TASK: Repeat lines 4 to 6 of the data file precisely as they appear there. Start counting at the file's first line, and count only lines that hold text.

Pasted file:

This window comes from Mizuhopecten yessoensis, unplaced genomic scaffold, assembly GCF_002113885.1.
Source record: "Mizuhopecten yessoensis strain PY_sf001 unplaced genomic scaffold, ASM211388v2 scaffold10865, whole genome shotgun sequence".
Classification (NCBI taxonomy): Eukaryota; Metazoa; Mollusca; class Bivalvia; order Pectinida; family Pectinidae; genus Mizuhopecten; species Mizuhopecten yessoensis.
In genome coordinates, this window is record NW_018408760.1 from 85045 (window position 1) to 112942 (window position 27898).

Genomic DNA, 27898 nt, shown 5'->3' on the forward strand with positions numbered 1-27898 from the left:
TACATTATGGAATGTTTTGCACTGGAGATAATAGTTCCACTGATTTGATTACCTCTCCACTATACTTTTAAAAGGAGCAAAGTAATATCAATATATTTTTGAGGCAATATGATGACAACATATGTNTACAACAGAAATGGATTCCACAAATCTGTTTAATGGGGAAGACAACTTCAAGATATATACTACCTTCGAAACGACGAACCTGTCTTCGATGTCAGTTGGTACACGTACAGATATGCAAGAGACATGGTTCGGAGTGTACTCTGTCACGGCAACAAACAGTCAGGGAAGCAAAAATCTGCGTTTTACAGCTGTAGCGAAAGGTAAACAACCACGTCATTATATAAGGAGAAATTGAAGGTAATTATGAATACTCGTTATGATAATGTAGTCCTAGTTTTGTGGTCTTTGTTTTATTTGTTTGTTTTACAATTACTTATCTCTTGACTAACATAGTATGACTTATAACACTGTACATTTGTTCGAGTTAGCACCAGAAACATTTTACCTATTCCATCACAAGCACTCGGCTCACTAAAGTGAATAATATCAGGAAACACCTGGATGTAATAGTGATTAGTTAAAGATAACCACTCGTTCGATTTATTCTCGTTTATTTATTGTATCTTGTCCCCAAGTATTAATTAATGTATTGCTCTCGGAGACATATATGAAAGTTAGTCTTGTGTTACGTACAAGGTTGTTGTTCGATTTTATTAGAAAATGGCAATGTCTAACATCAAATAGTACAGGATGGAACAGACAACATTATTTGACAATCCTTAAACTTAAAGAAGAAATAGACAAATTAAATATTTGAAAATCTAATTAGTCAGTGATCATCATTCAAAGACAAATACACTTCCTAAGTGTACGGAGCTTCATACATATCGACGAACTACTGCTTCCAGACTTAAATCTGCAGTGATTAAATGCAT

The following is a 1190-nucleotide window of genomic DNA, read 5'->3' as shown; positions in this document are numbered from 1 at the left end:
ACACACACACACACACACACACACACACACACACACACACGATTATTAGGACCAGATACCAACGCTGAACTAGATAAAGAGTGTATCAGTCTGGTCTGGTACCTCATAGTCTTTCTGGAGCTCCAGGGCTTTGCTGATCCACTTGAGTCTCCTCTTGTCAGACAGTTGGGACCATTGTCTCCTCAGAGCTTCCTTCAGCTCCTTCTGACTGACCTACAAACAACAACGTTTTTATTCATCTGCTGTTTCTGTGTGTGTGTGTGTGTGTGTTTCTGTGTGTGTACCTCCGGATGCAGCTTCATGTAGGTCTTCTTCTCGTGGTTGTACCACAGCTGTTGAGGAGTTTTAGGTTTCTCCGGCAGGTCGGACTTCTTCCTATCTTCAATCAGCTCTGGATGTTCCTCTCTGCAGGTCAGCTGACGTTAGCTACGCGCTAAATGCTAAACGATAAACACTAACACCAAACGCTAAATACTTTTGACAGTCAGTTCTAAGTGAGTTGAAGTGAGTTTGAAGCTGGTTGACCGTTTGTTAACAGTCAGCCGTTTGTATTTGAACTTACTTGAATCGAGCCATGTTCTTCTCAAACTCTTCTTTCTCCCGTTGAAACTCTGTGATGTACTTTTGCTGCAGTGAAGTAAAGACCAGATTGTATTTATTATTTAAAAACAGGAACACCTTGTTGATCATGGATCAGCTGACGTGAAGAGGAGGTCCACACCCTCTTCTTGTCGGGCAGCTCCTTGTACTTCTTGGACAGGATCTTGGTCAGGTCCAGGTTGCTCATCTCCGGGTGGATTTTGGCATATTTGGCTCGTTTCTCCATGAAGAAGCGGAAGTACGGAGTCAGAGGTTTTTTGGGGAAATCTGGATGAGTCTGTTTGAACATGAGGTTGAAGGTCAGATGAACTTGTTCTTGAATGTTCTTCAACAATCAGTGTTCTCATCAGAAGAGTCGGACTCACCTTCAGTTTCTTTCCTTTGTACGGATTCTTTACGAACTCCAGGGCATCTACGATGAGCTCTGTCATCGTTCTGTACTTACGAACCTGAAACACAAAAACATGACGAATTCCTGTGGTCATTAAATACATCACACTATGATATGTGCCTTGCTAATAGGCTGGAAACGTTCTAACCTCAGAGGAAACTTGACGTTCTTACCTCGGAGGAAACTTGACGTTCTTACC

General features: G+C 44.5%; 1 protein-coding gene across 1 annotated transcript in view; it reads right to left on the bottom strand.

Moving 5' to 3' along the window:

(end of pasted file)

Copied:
In genome coordinates, this window is record NW_018408760.1 from 85045 (window position 1) to 112942 (window position 27898).

Genomic DNA, 27898 nt, shown 5'->3' on the forward strand with positions numbered 1-27898 from the left:
TACATTATGGAATGTTTTGCACTGGAGATAATAGTTCCACTGATTTGATTACCTCTCCACTATACTTTTAAAAGGAGCAAAGTAATATCAATATATTTTTGAGGCAATATGATGACAACATATGTNTACAACAGAAATGGATTCCACAAATCTGTTTAATGGGGAAGACAACTTCAAGATATATACTACCTTCGAAACGACGAACCTGTCTTCGATGTCAGTTGGTACACGTACAGATATGCAAGAGACATGGTTCGGAGTGTACTCTGTCACGGCAACAAACAGTCAGGGAAGCAAAAATCTGCGTTTTACAGCTGTAGCGAAAGGTAAACAACCACGTCATTATATAAGGAGAAATTGAAGGTAATTATGAATACTCGTTATGATAATGTAGTCCTAGTTTTGTGGTCTTTGTTTTATTTGTTTGTTTTACAATTACTTATCTCTTGACTAACATAGTATGACTTATAACACTGTACATTTGTTCGAGTTAGCACCAGAAACATTTTACCTATTCCATCACAAGCACTCGGCTCACTAAAGTGAATAATATCAGGAAACACCTGGATGTAATAGTGATTAGTTAAAGATAACCACTCGTTCGATTTATTCTCGTTTATTTATTGTATCTTGTCCCCAAGTATTAATTAATGTATTGCTCTCGGAGACATATATGAAAGTTAGTCTTGTGTTACGTACAAGGTTGTTGTTCGATTTTATTAGAAAATGGCAATGTCTAACATCAAATAGTACAGGATGGAACAGACAACATTATTTGACAATCCTTAAACTTAAAGAAGAAATAGACAAATTAAATATTTGAAAATCTAATTAGTCAGTGATCATCATTCAAAGACAAATACACTTCCTAAGTGTACGGAGCTTCATACATATCGACGAACTACTGCTTCCAGACTTAAATCTGCAGTGATTAAATGCAT